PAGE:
Photo from The Sun. (New York [N.Y.]) 1833-1916, 18 May 1915, Image 2, via
Atlantic Fleet1.17k Dreadnoughts Texas (BB-35) and Utah (BB-31) First of Fletcher's Fleet To Leave Navy Yard for Southern Cruise, Dodge Big Bulkhead
Image and text provided by Library of Congress, Washington, DC.
Photo from New-York Tribune. (New York [N.Y.]) 1866-1924, 22 June 1915, Image 6, via
Admiral Fletcher, commander of the Atlantic fleet conferring with other officers on the flagship Wyoming (BB-32). Standing with his back turned, is Capt. Albert Gleaves of the Utah (BB-31); seated, left to right, are Capt. W. L. Rogers of the Delaware (BB-28), Admiral Fletcher and Captain Huse, chief of staff.
Image and text provided by Louisiana State University; Baton Rouge, LA.
Photo from The Madison Journal. (Tallulah, Madison Parish, La.) 1888-current, 03 July 1915, Image 3, courtesy of
BB-31 Utah3.69k"The Utah (BB-31) with crew lining the rail, passing in review before the Secretary of War on the battleship Wyoming (BB-32) in Massachusetts Bay."Text courtesy of N.Y. Times, 5 September 1915, Page 7, courtesy of
Photo copyright 1917 C.E. Waterman with another copyright O.W. Waterman, Hampton VA., courtesy of David A. Jones MMCM(SW) USN Retired.
Photo added 05/15/15.
BB-31 Utah89kUtah (BB-31) looking forward from atop # 4 12" gun turret while coaling simultaneously from two colliers at the rate of 841 tons per hour prior to World War I. The ship's band is stationed on top of # 3 turret. The two colliers are Cyclops (CA-4) on the left and either Orion (CA-11) or Jason (CA-12) on the right. Cyclops had Mead-Morrison coal handling gear while the other collier had Lidgerwood gear.USNHC # NH 61262.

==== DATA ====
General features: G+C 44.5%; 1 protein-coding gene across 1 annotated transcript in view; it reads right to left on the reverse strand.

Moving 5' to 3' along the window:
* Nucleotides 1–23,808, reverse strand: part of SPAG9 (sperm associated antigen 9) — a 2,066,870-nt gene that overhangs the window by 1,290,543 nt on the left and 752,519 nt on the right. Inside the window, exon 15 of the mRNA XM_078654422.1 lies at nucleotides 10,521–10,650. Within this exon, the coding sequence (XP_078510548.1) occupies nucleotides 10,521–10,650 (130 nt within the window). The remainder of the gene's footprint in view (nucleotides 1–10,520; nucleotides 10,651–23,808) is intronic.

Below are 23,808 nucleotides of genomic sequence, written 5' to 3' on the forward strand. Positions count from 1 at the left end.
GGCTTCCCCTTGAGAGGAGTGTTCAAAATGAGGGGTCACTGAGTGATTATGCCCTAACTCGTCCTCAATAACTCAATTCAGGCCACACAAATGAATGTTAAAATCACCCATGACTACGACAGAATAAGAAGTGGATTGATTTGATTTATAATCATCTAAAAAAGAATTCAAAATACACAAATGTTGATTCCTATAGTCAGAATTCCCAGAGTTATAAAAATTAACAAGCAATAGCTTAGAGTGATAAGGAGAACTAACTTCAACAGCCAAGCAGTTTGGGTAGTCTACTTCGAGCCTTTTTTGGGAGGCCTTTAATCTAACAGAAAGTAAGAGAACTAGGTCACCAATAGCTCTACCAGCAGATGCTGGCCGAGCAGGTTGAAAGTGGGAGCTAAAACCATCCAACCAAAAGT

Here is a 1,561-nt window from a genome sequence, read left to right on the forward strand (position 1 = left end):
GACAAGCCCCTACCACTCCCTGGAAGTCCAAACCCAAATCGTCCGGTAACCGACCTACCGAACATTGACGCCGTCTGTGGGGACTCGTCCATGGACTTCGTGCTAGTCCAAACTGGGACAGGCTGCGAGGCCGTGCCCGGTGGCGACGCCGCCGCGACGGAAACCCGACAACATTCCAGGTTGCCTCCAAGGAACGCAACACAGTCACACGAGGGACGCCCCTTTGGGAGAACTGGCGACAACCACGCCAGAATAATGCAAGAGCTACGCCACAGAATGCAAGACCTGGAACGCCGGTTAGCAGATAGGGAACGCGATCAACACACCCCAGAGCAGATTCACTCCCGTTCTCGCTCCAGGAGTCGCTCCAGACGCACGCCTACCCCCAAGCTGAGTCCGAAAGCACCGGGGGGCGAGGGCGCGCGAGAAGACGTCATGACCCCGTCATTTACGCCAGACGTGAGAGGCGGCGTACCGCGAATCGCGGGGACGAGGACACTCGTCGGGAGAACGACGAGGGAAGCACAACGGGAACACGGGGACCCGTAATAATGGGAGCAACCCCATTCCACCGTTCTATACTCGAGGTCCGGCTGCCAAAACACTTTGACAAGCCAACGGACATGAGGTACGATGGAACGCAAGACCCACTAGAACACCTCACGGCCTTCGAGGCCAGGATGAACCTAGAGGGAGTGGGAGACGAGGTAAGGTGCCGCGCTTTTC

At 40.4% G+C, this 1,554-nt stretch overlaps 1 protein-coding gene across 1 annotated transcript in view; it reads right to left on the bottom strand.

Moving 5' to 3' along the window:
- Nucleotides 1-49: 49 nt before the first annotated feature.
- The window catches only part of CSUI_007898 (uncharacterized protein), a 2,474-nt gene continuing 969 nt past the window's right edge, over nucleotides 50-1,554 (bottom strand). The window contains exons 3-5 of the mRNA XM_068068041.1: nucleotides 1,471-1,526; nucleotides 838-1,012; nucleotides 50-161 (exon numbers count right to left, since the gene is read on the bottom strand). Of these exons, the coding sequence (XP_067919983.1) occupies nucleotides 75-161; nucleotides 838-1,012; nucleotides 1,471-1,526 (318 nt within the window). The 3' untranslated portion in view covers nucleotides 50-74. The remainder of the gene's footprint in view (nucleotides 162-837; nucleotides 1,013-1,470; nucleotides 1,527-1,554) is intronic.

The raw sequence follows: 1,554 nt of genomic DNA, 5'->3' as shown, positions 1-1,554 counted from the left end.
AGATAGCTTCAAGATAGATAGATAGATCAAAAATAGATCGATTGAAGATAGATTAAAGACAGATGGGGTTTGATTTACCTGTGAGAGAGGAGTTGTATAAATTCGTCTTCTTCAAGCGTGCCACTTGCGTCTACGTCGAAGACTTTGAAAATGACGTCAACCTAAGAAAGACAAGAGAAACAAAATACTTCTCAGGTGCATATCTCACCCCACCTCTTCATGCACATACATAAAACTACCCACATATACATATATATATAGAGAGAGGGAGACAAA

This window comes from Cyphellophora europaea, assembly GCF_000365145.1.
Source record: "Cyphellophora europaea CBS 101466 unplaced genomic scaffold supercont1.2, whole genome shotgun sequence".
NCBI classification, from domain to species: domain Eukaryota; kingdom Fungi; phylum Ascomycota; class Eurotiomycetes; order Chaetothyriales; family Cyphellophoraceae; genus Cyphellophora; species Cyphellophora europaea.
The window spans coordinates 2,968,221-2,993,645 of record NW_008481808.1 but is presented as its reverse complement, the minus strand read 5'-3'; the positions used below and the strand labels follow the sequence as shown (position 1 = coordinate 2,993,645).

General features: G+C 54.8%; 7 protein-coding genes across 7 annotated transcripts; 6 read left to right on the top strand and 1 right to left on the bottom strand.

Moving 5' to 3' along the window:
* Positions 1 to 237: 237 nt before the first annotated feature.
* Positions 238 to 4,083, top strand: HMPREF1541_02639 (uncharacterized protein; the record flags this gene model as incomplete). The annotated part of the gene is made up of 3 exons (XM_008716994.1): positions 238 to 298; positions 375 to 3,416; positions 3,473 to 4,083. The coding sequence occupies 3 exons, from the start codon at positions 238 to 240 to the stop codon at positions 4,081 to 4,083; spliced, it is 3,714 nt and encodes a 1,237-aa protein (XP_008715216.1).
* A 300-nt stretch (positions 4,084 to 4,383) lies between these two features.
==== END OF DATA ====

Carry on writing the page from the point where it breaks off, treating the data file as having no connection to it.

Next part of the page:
BB-31 Utah124kCloseup view of the main masthead, prior to World War I, with sailors in gunfire spotting positions and the U.S. flag flying from the gaff. Halftone reproduction, copied from United States Navy Illustrated, published in New York in 1917. USNHC photo # NH 79494.
The most powerful naval force ever assembled under the Stars and Strips is now fully supplied and ready for battle.
A Florida class (BB-30 / 31) battleship is in the background.
Image and text provided by Penn State University Libraries; University Park, PA.
Photo by Evening Public Ledger.(Philadelphia [Pa.]) 1914-1942, 13 July 1917, Night Extra, Pictorial Section, Image 16, courtesy of
BB-34 New York350k New York (BB-34) with seven other Battleships of the Atlantic Fleet at Hampton Roads, 1917.
The ship in the foreground (first from the right) is the Arkansas (BB-33). The photo shows a total of 8 battleships sailing in 2 columns. The cage masts of a battleship is showing above the Arkansas' forward turrets and the ship on the far left is actually 2 ships (3 masts) [the right hand of these 2 appears to be bow on to the camera sailing on a different bearing thus only one mast is showing].
Given the probable date of the photo, the flag on the foremast of Arkansas is probably that of R. Adm. Winslow, which would suggest that the right hand column is probably Battleship Division 1. The New York does appear in the photo as the second ship in the right hand column (second closest in the photo) note the 2 forward casemate guns (verses 1 on 12" gunned BB's) and the 2 gun main turrets.
Assuming the the right hand column is division 1, the next 2 ships in that column would be Utah (BB-31) and the Florida (BB-30)(both funnels are between the masts) and the last ship in line (the bow on ship) may be Delaware (BB-28).
Library of Congress photo # LC-DIG-hec-08103 courtesy of the Harris & Ewing Collection.
Photo i.d. & text courtesy of Chris Hoehn.
BB-31 Utah245kThe Utah (BB-31) arrives at Hampton Roads, Virginia before going over to Europe during WW I.